Accidental hypothermia and active rewarming: the metabolic changes observed above and below 32°C
KeywordsMagnesium Parathyroid Hormone Tissue Injury Full Text Metabolic Change
In accidental hypothermia the underlying physiological mechanisms responsible for poor outcome during rewarming through 32°C remain obscure. Deleterious changes in plasma calcium (Ca2+), magnesium (Mg2+), and acid-base concentrations have been reported in other forms of tissue injury, whilst parathyroid hormone (PTH) and interleukin 6 (IL-6) levels are elevated. Accordingly this study investigated the changes which occur in Ca2+, Mg2+, pH, PTH and IL-6 during rewarming.
Eight patients, 4 males and 4 females, age 45 to 85 years, admitted with core temperatures <35°C were included in the study. Patients were rewarmed with dry warm blankets and fluid replaced by crystalloid at 40°C. Blood for Ca2+ and Mg2+, pH, PTH and IL-6 were collected at presentation, during rewarming, and at 24 h.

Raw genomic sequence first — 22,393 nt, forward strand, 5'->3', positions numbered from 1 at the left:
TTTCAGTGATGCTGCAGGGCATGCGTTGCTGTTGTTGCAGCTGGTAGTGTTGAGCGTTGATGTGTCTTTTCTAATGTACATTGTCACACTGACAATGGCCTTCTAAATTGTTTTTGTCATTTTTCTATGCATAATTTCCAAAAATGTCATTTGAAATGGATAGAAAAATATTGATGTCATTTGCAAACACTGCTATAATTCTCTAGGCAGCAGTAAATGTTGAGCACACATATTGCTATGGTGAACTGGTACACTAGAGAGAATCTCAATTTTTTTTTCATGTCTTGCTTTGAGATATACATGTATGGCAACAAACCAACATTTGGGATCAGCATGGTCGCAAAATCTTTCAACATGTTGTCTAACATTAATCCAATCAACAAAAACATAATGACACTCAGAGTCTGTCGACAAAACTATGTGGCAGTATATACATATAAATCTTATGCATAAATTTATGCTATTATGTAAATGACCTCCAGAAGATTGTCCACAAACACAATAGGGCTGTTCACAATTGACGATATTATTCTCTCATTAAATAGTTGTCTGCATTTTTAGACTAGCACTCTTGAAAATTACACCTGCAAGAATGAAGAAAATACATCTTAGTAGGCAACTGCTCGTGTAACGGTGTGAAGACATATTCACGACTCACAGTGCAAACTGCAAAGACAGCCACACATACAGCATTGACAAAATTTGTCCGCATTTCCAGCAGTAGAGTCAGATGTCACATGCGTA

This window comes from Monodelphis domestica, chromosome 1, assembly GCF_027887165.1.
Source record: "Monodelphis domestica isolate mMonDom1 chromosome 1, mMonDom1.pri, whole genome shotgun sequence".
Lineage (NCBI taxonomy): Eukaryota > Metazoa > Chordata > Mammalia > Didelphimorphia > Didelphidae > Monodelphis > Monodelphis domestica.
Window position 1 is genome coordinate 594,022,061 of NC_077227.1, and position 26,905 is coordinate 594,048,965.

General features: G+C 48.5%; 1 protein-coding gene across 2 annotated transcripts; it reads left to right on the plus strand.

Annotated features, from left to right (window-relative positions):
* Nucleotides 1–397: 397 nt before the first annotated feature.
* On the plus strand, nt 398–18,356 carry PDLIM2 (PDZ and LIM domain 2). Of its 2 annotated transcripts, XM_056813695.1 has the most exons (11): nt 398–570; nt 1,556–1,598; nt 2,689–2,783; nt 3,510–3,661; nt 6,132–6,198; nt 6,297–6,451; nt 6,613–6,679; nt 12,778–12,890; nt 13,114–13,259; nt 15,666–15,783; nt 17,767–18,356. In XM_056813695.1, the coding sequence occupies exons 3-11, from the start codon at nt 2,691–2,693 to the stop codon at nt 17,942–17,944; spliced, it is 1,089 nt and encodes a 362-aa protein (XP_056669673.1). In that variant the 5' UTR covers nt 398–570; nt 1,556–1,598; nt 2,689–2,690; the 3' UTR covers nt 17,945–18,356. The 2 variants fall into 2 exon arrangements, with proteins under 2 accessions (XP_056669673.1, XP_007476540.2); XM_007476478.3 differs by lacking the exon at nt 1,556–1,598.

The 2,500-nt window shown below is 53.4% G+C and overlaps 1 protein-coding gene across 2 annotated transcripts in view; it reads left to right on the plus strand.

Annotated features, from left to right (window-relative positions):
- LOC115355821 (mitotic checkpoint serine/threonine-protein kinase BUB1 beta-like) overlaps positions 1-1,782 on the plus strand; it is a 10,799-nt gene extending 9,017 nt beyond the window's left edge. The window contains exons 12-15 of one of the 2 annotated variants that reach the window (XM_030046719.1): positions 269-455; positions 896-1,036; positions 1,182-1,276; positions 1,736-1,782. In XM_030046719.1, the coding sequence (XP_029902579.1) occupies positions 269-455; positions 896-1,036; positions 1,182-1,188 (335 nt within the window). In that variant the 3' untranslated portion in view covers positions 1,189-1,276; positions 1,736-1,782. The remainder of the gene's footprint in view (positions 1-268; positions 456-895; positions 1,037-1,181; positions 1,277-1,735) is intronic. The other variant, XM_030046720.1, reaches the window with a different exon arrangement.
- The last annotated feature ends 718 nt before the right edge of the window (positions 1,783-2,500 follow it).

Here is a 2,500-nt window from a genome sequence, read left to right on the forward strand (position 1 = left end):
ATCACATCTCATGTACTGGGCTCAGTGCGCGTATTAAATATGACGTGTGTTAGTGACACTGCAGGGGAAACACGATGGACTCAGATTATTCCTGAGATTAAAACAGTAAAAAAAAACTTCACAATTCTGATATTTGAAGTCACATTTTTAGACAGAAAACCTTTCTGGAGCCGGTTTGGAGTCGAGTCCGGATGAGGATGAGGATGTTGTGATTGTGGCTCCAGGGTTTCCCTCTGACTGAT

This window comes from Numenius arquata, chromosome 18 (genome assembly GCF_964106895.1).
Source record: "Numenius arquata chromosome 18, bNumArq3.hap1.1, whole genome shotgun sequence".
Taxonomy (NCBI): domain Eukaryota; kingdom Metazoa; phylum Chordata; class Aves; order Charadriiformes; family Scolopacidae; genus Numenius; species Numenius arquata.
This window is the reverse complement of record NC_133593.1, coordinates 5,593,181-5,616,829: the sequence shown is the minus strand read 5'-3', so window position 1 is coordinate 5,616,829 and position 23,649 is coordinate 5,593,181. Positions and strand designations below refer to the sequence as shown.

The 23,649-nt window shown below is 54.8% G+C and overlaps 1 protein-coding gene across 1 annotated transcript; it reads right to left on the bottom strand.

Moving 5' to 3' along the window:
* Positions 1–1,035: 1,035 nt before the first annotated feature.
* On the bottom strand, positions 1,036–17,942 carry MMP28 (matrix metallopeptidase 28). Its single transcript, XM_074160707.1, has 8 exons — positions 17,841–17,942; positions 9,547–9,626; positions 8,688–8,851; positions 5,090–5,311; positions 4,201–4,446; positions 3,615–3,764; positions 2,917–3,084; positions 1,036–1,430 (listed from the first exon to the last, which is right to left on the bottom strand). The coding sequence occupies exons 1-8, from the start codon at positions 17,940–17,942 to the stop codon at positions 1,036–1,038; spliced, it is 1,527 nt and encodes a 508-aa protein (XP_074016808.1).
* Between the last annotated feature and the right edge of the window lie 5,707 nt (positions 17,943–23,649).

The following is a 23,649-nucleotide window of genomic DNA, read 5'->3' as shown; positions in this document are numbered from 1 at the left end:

Four patients were admitted with mild hypothermia (32–35°C) and four with moderate (28–32°C) hypothermia. All patient clinical parameters responded favourably to rewarming. Rewarming to 32°C had no significant effect on the presenting acidosis (P=0.1740), although above 32°C pH increased with temperature (P<0.0001). There was a negative correlation between pH and both Ca2+ (P=0.0005) and Mg2+(P=0.0488) below 32°C; above this temperature the relationship was significant only for Ca2+ (P=0.0494). PTH and Ca2+correlated positively (P=0.0041) and negatively (P=0.0039) in moderate and mild hypothermia respectively. IL-6 and Ca2+ also correlated positively (P=0.0039) and negatively (P=0.0018) when presentation temperature was below and above 32°C respectively.
During rewarming pH remains unchanged until patient temperature reaches 32°C. Ca2+ and Mg2+ decline is associated with this pH change. Poor outcome is associated with presentation temperature (<32°C), nonphysiological correlation between PTH and Ca2+, and age (≥ 84 years). IL-6 levels mirror this PTH change but further study is required to explain these findings.